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Let the Muppet Renaissance continue!
We've always loved the muppets around here. They come into our lives for awhile, and then for some reason, we let them go. And then, for some other reason, they're back, better than ever.
Sam's guitar teacher dropped his pick at Sam's lesson the other day, and while looking around for it, he muttered "Mahna Mahna." Thus began the first of 30 or 50 viewings of this YouTube video for the AIRY5 Family.
Next up: Muppets in Space. The Great Muppet Caper. Muppets Take Manhattan. It's been a regular Muppet Fest around here. I have been delighted by how much all of my kids enjoy these movies, from the Practically Teen down to the Tortuous Toddler. The Muppets truly are a crowd pleaser for my crowd.
My personal favorite from the past week of Muppet Inundation? This one, of course:


You never know when and where little nuggets of knowledge will emerge. Thanks to the Muppets, my kids now know who Charlie Parker is. Cultura…

Pearls Before Swine

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This past Friday, the boys and I listened to a radio show marking the 43rd anniversary of the assassination of Martin Luther King, Jr. (If you are interested, you can find a link to the show here.) The program aired on the anniversary, this past Monday, April 4th.
Before you get all impressed that my kids listen to public radio, let me tell you that for the entire 15 minutes we listened to the podcast, they made goofy faces at each other, scowled at me, tickled each other, poked each other, asked random unrelated questions, and plotted their wii time. All those shenanigans had their intended effect and I set the boys free to terrorize their sisters rather sooner than I had hoped. (A maternal twist on a tired platitude: If you love someone, set them free and watch them wreck havoc all over your house.) (The grammatical issues in that sentence disturb me, but if I correct them, I lose the familiarity of the platitude. Such a dilemma.)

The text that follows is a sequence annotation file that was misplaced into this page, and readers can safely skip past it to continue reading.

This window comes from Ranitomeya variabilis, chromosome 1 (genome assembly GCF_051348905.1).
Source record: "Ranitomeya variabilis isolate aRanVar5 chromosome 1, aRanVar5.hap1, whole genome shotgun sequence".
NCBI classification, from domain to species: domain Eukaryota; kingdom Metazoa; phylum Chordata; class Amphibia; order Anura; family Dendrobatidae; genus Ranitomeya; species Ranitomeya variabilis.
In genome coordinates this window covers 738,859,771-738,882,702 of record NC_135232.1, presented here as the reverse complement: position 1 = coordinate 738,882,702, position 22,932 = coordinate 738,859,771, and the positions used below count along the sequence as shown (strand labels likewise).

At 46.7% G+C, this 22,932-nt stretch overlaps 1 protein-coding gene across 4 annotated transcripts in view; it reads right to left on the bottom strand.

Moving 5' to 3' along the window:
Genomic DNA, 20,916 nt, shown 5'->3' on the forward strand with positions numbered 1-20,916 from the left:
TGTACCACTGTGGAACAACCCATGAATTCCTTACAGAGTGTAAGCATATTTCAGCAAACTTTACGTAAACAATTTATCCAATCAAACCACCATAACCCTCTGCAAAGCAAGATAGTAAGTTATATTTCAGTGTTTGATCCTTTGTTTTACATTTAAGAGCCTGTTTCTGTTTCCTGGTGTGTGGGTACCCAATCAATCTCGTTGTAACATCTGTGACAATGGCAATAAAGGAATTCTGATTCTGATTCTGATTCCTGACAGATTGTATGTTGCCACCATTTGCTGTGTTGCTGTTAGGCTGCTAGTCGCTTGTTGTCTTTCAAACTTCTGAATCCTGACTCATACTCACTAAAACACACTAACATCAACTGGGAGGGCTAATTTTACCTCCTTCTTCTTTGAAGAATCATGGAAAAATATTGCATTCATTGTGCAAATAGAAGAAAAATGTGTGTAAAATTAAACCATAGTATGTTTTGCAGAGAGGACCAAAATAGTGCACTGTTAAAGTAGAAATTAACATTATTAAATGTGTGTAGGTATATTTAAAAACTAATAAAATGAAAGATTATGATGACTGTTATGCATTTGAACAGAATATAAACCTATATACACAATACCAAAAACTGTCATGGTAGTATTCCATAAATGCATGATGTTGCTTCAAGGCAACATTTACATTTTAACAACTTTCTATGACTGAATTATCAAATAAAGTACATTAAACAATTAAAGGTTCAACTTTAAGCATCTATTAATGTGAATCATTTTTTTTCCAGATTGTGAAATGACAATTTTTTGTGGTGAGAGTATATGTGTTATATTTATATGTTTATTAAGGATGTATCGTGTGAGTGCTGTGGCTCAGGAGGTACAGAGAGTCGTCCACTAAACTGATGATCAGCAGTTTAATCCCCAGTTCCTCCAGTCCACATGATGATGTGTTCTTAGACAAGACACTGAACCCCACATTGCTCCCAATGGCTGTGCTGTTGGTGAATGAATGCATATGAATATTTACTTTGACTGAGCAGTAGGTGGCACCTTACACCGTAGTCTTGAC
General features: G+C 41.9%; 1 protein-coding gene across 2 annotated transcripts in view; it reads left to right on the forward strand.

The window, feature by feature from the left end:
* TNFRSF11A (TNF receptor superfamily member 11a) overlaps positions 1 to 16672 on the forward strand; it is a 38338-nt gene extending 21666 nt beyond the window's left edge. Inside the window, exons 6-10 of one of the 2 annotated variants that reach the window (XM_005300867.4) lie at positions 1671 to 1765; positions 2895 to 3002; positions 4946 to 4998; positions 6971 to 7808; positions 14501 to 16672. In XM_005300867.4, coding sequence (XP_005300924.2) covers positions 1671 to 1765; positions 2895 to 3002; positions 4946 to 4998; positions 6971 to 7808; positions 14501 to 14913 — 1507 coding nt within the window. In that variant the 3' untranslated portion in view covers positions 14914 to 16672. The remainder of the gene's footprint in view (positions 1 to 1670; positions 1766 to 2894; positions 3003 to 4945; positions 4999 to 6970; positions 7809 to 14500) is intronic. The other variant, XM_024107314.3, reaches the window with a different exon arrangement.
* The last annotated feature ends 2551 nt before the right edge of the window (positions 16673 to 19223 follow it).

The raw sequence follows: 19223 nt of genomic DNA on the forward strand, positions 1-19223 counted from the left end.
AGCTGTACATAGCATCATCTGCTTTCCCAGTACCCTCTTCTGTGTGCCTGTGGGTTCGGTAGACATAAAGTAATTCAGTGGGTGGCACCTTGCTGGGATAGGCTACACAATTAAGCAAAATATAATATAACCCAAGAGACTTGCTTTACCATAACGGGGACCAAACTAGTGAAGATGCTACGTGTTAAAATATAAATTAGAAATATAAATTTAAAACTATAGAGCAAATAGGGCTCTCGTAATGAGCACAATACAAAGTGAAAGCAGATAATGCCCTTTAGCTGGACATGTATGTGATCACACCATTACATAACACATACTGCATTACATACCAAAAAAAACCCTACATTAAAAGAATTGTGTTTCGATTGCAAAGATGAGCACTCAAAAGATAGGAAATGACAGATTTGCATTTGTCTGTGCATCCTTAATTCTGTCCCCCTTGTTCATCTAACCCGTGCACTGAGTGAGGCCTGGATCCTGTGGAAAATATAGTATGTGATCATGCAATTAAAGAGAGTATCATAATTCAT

But I, for one, am glad we listened. We heard …

It's 10AM and the Day is Gone

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image credit: www.claymoreslinger.com/medeival_art
It's 10AM. The sun is shining, the birds are singing, the coffee is strong.
So why do I feel defeated already?
From my perch on the couch, I see mayhem.
A quick survey of my to-do list: more mayhem.
An inventory of my brain: piles of mayhem.
The garage: mayhem.
The garden: mayhem. This is serious mayhem, since it will need to be transformed into a native paradise in about three weeks time if we are to avoid the curse of the busman's holiday at our annual garden tour show on May 1st.
Mayhem seems like such an innocent little word. It's kind of cute, in a way. Like "mother may I" and a polite "ahem" are rolled up into one.
But mayhem has a dark side. Mayhem is pinning me down on the couch, whispering menacing thoughts in my ear (you'll never make it), and drilling a little hole in my left heel, from whence all of my energy is draining.
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We overslept this morning, me and my homeschooled children. So…

So 2000 and Late

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Lady E is enjoying the Brain Quest app on my ipod. We have the flash card versions too, but ya' know, that e-phone-i-crack-thingee is just too tantalizing. No more boring cardboard flashcards for these kids. Bells and whistles, please. (Literally, the app makes bell and whistle sounds when she answers a question correctly.)
Today, she got this one right:
Which came first, buttons or zippers?
After she got it right, she mentioned casually: "I knew that zippers came last because buttons are like such an 80's thing."
She's six.
I think there's a joke in there somewhere about leg warmers and Amish people, but I can't find it under all the bickering, lunch preparing, failed homeschooling attempts, arguing, yelling, bickering, complaining, crying, chore-resisting and general mayhem that is my home at present.